Wild Side: Cold fine for polar bears, but others like it hot

By Joseph Vaile
KS Wild

Posted Feb. 16, 2016 at 7:40 PM

There I stood, on the banks of the icy cold reservoir, each breath creating a fog, clouding my view of the 50 other people in bathing suits, shivering, hovering, and wondering, as I was, if this really was the right way to start the New Year.
This was my second Polar Bear Plunge. For those of you who are first hearing about this phenomenon, the Polar Bear Plunge is often a charity event held through the winter in different parts of the world. They share one thing in common: Jumping into icy cold water. On purpose.
Why? Exposing the body to really cold water has many supposed benefits: boosts immunity, improves sexual function, increases circulation, speeds weight loss, and creates endorphins. Endurance athletes do this regularly, soaking in ice baths after training to speed recovery. To me it is a wake-up call, a reminder to really live. There’s nothing that reminds you that you’re alive, than 36-degree water.
Except hot springs. As much as I love icy baths, hot springs are my preferred choice if I plan to spend time immersed in water. Hot springs are geothermally heated from inside the earth. Since hot water holds more suspended solids than cold water, hot springs often have high mineral content. They often smell of sulfur and other minerals, which many believe adds to their therapeutic properties.
The use of water for mental and physical health and well-being (hydrotherapy) dates back to ancient civilizations. The boom of hot springs resorts peaked in the 1920s in the U.S. We are blessed with an abundance of hot springs in our region. Here are a few of my favorites near Ashland:
• Stewart Mineral Springs: Located outside of Weed, Calif., Stewart is a well-developed facility that has been around since the late 1800s. The protocol at the springs is to sit in your hot springs-filled clawfoot tub for between two and seven minutes, then towel up, step outside and plunge into icy cold Parks Creek right outside. Repeat. Repeat again and again for 90 minutes, which is how long you rent your bathing room.
There are many other healing opportunities at Stewart, including a dry wood-fired sauna, massage, rustic cabins and nearby hiking opportunities. Pro tip: It is much easier to do the polar plunge when you are able to jump back into a hot bath.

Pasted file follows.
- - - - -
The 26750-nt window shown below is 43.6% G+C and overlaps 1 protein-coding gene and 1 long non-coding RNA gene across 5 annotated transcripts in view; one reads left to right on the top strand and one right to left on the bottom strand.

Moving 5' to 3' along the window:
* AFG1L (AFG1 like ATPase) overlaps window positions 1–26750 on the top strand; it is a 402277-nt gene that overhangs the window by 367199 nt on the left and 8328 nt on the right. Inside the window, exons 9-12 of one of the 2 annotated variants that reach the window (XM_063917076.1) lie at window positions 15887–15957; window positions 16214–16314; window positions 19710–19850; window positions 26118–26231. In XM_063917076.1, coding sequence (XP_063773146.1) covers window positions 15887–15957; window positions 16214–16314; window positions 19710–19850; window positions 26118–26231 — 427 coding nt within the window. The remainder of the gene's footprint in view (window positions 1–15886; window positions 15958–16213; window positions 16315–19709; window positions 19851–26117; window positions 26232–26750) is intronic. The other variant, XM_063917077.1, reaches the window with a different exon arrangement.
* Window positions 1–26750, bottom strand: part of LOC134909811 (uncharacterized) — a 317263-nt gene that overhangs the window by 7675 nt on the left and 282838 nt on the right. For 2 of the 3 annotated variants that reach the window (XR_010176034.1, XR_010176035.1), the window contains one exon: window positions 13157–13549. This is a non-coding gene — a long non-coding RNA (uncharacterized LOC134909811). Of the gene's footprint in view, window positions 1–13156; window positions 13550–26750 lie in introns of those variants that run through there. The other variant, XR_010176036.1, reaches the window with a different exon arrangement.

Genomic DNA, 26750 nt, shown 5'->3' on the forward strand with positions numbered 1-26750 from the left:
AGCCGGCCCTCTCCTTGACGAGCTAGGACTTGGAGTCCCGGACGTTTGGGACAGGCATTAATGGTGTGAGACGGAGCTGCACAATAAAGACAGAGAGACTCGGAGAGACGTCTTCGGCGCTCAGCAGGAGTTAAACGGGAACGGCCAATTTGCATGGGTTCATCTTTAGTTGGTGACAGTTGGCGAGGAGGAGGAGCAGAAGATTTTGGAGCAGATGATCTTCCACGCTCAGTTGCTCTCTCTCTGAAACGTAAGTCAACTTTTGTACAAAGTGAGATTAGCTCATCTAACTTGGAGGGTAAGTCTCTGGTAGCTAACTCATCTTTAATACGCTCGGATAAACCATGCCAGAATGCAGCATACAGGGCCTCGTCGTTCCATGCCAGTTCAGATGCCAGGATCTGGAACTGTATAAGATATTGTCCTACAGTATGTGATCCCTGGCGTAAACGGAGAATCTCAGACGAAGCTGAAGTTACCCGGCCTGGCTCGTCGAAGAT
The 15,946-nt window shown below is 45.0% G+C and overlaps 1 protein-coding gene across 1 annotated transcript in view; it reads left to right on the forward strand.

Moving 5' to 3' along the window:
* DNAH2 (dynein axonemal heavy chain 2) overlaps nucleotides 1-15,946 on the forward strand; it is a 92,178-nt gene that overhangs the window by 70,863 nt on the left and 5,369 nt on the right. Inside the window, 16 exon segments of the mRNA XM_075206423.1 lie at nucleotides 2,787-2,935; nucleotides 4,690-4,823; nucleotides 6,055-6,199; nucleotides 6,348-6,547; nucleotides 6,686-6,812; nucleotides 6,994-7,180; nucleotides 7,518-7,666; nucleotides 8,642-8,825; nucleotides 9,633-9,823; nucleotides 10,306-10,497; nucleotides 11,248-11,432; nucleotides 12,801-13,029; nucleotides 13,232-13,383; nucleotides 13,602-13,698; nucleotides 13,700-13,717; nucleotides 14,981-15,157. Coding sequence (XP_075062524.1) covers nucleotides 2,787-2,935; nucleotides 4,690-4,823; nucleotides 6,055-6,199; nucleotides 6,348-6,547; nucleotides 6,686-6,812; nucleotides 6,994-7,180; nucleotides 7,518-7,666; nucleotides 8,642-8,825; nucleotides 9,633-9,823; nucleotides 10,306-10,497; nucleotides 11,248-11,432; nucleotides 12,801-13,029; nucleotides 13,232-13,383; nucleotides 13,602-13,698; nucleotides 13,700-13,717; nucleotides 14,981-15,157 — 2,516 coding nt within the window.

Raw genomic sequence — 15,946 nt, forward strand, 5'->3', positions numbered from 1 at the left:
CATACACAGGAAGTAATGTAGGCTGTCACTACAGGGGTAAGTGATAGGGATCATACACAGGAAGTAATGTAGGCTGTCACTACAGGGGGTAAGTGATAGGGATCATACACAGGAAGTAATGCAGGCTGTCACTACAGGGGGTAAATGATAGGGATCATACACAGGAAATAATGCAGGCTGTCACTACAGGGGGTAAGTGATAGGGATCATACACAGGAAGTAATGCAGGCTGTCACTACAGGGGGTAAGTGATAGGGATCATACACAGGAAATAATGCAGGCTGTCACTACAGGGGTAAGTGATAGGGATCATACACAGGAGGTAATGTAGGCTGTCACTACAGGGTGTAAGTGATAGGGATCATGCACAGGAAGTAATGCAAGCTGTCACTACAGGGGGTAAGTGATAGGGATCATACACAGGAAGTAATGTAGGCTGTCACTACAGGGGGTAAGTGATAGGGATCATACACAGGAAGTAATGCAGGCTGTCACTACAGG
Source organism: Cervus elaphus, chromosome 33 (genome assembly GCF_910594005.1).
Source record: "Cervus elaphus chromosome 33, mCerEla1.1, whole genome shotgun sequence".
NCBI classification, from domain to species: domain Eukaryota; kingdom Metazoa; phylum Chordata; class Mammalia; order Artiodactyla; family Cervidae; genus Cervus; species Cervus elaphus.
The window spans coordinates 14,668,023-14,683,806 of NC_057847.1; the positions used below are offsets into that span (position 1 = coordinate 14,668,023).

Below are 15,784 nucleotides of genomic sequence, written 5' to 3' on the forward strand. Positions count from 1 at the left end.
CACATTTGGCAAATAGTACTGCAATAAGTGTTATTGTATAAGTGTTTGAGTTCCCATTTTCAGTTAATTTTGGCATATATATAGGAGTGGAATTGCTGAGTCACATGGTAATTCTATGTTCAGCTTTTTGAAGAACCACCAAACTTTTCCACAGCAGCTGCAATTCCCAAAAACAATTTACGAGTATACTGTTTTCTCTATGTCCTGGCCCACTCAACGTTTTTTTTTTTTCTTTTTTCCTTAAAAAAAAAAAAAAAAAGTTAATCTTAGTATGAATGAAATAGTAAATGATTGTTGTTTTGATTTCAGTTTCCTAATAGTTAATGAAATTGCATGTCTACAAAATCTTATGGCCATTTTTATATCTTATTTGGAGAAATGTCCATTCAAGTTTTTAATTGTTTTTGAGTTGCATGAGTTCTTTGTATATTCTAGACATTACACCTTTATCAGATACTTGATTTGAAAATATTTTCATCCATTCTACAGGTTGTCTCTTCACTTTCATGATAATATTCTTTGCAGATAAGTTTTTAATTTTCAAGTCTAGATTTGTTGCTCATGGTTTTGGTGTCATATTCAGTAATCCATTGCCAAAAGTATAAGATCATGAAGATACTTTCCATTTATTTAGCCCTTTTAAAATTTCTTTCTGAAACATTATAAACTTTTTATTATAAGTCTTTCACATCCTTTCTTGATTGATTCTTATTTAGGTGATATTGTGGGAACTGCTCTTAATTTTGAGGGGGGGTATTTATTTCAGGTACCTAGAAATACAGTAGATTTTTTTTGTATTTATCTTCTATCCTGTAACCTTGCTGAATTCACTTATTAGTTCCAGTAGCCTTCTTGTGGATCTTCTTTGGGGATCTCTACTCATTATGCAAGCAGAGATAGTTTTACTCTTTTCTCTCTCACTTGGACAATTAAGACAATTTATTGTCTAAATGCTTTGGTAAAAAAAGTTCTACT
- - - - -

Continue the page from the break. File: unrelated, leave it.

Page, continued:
• Jackson Wellsprings: Right outside of Ashland are the lovely Wellsprings and adjacent — and higher end — Lithia Springs Resort. The Wellsprings dates back more than 100 years, and has recently been remodeled and spruced up. On site are a large warm swimming pool, a steam room and a dry sauna. When I go there I am transported back to ancient Rome, where public bathing was the norm. For women concerned with privacy and cleanliness, Ladies Only night is every Monday, right after the weekly pool cleaning.
According to the Wellsprings, these waters have been “revered for centuries by First Nation tribes as a ceremonial and birthing site.” The namesake for the springs is Eugenia Jackson who wanted these waters publicly available for “natatorium and sanitarium purposes.”
• Umpqua Hot Springs: By far my favorite local hot springs are the Umpqua Hot Springs, near Tokatee Falls and the “Dread and Terror” section of the North Umpqua Trail. The setting is right out of the Lord of the Rings (absent tiny Hobbits running around) with huge Technicolor plants and damp, mossy old-growth towering above as you walk to the steamy pools tucked in the woods.
Warning: These hot springs have recently reopened after high bacteria levels were recorded. Some brilliant person took matters into their own hands and bleached the springs to kill the bacteria (and everything else), but it won’t stop me from going back. These springs are on public land and are largely undeveloped, so be prepared for a rustic experience.
I prefer the more undeveloped hot springs found on public land, but that’s just me. If you are planning some hot springs adventures, I recommend grabbing a guidebook such as “Hiking Hot Springs in the Pacific Northwest.”
Joseph Vaile is executive director of the Klamath-Siskiyou Wildlands Center (KS Wild, 541-488-5789, www.kswild.org). His Wild Side column appears every three weeks.

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